Years ago when I was searching for a Sunbeam Tiger I thought, 'why not just buy an Alpine and drop a 302 SBF in it.' Economically it seemed to make sense. Eventually I bought a real Tiger and became active in the community. It was THEN that I found out how particular they are about real Tigers VS Alpines with V-8 conversions (Algers). Sunbeam used no body/frame ID stampings. Only removable plates. So, the opportunity sits there waiting for a drill and pop rivet.

                      There were 7,000+ real Tigers manufactured. Frequently people would take a rusted out Tiger and transfer the parts to an Alpine. The real issue became when people would try and pass off (or sell) one of these cars as a real Tiger. Tiger related websites would post these imposters in a "most wanted" type of display. The seller, or selling agent would be contacted and told of the misrepresentation with the expectation that it be changed. They are very vigilant in protecting the Tiger pedigree. There is actually a certification process (TAC) where they verify a Tiger to be original. What they don't do is state that a car is not a Tiger. Rather they state that a car has enough evidence to certify originality and leave it at that.

                      The Tiger community is not against putting a V-8 in an Alpine. Frankly some of those cars far exceed an original Tiger in many ways. But they are against a car being represented as a Tiger when from its origins, it isn't. And, yes, should a Tiger become wrecked and Alpine body parts necessary for repair there is always debate about when a real Tiger becomes and Alger (but drivable) or sits as a crumpled heap, - but still a real Tiger. Usually the powers that be just don't chime in when the question comes up.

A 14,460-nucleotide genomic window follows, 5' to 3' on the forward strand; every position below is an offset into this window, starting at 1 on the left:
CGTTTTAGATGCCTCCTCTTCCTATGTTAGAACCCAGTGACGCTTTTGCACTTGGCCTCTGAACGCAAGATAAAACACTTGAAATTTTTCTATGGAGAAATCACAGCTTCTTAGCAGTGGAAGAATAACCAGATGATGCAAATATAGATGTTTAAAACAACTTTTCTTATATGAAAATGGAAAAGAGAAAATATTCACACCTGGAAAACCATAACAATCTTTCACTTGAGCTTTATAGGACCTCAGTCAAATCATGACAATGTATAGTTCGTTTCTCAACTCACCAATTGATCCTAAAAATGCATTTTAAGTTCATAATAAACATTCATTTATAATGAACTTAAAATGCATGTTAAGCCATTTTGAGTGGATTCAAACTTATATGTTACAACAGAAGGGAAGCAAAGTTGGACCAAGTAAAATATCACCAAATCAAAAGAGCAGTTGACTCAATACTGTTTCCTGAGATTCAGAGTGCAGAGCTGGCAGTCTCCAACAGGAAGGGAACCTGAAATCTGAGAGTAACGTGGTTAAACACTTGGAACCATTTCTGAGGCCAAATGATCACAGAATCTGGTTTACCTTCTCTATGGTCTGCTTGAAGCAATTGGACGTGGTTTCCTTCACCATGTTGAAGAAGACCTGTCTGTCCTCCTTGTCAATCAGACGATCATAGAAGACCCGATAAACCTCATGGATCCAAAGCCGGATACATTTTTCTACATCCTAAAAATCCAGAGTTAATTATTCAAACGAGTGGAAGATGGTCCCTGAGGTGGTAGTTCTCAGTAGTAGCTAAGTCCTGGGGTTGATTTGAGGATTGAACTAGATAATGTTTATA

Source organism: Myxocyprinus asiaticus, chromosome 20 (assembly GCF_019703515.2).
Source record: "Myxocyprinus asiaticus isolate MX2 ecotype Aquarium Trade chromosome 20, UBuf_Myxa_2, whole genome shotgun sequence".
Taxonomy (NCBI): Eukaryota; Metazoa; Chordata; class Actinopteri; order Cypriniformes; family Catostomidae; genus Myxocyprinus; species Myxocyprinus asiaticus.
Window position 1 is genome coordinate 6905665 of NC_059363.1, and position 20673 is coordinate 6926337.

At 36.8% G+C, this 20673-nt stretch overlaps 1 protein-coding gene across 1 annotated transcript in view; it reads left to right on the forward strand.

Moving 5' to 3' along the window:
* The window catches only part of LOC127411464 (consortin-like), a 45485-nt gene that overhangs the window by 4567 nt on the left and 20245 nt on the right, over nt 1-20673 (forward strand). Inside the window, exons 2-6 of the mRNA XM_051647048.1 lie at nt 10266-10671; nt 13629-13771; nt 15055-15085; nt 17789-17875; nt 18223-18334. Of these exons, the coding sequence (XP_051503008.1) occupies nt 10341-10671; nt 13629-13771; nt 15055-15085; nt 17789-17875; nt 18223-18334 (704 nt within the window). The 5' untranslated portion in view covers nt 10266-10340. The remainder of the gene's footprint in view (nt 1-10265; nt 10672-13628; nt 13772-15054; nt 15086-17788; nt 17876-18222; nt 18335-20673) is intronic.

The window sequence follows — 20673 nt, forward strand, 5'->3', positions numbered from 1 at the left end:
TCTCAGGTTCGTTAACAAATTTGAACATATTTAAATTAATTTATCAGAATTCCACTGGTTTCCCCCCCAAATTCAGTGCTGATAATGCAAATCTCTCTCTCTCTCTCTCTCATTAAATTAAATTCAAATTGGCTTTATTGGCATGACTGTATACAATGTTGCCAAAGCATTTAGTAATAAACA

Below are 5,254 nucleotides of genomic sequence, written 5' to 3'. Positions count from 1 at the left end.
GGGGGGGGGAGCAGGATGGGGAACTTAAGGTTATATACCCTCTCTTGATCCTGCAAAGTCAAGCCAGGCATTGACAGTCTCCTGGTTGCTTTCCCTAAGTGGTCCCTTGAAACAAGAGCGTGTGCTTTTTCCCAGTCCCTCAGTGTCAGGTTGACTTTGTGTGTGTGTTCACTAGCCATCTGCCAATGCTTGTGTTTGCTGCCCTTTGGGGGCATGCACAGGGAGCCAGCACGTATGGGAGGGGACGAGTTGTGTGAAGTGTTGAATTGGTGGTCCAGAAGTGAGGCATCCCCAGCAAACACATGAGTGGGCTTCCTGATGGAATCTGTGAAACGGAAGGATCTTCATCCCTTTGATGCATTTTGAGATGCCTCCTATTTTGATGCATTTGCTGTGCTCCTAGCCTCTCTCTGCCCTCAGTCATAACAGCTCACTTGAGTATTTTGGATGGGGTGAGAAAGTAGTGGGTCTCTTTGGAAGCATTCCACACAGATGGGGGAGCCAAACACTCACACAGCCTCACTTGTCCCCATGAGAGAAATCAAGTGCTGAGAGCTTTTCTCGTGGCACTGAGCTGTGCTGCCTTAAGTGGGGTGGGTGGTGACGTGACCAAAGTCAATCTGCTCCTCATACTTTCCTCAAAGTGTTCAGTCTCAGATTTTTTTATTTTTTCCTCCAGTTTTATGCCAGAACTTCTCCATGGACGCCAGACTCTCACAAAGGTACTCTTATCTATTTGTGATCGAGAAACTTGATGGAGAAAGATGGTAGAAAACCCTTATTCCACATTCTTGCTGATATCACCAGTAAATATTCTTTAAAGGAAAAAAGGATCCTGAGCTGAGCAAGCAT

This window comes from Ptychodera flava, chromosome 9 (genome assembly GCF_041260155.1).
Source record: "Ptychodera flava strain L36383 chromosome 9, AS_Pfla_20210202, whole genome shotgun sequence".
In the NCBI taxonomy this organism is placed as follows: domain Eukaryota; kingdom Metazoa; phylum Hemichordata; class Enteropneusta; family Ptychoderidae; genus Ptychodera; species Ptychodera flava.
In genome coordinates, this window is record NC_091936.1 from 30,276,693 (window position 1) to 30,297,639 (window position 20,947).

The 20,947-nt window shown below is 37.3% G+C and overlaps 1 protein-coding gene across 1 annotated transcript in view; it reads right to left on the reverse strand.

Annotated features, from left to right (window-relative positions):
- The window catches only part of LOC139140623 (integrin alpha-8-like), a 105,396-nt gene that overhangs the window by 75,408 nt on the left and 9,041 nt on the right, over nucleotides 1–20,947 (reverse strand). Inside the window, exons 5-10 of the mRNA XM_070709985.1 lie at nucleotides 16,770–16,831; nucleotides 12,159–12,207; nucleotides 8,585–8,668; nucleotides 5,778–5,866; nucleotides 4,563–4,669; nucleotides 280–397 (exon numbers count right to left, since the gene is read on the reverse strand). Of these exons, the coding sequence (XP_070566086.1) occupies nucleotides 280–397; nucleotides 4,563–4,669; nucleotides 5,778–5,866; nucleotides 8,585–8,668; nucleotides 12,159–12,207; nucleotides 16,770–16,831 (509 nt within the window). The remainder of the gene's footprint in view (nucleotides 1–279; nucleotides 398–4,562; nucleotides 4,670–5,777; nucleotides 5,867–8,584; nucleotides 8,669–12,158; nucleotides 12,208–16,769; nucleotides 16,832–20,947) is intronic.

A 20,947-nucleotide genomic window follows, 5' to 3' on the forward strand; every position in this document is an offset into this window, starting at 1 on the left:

Last edited by wittsend; 02-17-2014, 10:31 AM.
                      '64 Lark Type, powered by '85 Corvette L-98 (carburetor), 700R4, - CASO to the Max.

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                      • #26
                        Originally posted by Bob Andrews View Post
                        God bless you, Ed. Thanks for making my point exactly for me LOL
                        Originally posted by SN-60 View Post
                        Glad the 'SHOE' fits You Mr. Andrews...we all knew that it would!
                        Are you guys brothers??
                        sigpic
                        Dave Lester

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                        • #27
                          Originally posted by Studedude View Post
                          Are you guys brothers??
                          Of Course!.............Bob & Ed Caso!